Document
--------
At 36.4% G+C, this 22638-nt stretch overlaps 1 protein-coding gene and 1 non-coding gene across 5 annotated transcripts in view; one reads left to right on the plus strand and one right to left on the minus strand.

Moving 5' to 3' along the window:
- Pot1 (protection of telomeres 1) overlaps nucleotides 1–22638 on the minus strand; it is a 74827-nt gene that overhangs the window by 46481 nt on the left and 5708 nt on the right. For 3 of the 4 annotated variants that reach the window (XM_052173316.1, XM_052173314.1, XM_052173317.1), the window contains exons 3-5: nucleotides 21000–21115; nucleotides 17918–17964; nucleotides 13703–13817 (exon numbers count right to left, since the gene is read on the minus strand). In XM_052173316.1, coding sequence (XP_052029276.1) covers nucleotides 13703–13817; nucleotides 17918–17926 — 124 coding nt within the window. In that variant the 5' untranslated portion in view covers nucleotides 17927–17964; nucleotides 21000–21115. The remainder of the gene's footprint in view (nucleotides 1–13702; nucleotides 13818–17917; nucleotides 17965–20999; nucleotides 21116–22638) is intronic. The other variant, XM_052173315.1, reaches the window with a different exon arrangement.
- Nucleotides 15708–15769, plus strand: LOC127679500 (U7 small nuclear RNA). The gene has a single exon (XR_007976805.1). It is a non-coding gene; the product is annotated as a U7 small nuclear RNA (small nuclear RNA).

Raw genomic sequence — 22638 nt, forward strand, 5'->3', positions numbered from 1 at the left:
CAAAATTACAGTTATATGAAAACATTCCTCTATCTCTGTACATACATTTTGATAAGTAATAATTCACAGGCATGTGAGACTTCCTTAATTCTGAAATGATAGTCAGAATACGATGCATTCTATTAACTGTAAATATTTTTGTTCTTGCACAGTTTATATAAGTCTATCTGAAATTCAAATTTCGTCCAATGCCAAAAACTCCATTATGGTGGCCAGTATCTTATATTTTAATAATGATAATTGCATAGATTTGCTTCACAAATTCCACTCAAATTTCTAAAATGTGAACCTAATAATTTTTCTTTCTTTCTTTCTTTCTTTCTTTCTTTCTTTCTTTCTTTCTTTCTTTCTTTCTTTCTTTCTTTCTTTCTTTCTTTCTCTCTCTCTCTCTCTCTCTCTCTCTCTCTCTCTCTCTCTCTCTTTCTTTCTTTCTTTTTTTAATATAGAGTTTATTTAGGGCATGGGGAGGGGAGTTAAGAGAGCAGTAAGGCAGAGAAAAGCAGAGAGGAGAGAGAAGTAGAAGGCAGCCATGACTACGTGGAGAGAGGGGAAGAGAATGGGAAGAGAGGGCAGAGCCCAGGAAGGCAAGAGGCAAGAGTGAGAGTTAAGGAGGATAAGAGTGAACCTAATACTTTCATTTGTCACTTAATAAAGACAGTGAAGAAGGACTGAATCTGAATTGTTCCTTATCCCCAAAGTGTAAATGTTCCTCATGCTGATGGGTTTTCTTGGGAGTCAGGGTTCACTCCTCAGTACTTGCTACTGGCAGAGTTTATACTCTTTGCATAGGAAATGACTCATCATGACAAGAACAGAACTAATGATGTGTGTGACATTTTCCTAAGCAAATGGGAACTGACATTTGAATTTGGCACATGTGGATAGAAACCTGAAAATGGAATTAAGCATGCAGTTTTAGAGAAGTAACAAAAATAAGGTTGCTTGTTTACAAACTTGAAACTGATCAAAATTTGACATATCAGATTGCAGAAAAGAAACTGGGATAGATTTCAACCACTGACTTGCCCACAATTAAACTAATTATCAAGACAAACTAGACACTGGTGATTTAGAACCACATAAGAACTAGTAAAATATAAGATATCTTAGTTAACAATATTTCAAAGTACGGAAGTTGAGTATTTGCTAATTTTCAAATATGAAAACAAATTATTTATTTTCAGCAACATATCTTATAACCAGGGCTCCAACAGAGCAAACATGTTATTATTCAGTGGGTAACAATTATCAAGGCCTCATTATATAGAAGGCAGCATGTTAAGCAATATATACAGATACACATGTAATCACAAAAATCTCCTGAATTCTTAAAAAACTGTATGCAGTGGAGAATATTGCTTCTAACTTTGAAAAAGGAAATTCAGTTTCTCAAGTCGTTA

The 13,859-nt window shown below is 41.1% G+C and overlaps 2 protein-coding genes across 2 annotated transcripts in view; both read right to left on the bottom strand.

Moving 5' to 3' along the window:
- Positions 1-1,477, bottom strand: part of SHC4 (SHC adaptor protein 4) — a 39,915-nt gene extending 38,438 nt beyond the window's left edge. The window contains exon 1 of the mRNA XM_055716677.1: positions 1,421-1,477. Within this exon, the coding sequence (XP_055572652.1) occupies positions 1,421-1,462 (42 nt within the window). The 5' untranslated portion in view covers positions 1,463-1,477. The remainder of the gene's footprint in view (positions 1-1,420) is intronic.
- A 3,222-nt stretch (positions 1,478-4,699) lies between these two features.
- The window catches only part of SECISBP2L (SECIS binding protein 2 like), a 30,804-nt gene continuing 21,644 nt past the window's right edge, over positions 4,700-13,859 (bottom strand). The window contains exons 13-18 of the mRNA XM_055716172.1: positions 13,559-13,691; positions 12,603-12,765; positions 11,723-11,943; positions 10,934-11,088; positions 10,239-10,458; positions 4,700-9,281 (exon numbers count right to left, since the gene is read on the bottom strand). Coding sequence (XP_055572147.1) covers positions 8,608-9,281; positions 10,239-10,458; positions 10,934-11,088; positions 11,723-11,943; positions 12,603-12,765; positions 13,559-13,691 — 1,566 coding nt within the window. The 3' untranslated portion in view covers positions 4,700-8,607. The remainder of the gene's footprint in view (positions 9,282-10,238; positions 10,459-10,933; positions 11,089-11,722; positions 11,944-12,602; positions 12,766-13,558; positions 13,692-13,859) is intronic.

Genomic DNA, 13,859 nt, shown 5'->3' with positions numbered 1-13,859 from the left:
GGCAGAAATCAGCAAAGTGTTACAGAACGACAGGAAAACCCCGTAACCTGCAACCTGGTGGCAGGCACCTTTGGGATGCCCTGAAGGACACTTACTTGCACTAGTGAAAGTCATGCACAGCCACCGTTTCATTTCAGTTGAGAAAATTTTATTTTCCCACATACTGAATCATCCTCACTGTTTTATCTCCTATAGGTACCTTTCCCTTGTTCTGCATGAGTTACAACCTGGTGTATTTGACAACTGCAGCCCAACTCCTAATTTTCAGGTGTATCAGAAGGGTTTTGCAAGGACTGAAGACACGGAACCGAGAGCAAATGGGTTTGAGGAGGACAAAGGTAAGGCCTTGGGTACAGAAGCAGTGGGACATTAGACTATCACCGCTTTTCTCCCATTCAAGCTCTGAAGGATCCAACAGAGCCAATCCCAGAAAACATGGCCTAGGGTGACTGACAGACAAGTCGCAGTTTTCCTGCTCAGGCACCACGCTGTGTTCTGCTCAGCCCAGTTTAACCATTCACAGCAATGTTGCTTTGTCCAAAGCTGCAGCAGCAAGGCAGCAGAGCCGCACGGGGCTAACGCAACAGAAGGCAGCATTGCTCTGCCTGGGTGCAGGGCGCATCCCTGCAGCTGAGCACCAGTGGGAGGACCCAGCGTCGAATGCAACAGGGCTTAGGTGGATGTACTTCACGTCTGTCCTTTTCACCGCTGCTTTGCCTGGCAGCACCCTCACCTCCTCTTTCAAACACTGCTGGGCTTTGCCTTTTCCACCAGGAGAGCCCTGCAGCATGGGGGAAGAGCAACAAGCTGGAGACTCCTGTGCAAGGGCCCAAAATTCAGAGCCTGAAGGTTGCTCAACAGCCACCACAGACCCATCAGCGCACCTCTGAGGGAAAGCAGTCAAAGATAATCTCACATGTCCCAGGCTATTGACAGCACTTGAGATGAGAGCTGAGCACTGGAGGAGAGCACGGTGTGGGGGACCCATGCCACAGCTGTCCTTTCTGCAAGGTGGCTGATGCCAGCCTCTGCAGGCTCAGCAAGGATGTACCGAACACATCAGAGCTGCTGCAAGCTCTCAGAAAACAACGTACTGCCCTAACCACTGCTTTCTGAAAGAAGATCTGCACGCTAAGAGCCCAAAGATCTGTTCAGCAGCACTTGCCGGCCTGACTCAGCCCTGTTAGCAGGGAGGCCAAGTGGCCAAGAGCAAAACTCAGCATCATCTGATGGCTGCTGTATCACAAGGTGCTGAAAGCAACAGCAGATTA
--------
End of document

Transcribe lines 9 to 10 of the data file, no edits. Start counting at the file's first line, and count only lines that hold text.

- Positions 1-1,477, bottom strand: part of SHC4 (SHC adaptor protein 4) — a 39,915-nt gene extending 38,438 nt beyond the window's left edge. The window contains exon 1 of the mRNA XM_055716677.1: positions 1,421-1,477. Within this exon, the coding sequence (XP_055572652.1) occupies positions 1,421-1,462 (42 nt within the window). The 5' untranslated portion in view covers positions 1,463-1,477. The remainder of the gene's footprint in view (positions 1-1,420) is intronic.
- A 3,222-nt stretch (positions 1,478-4,699) lies between these two features.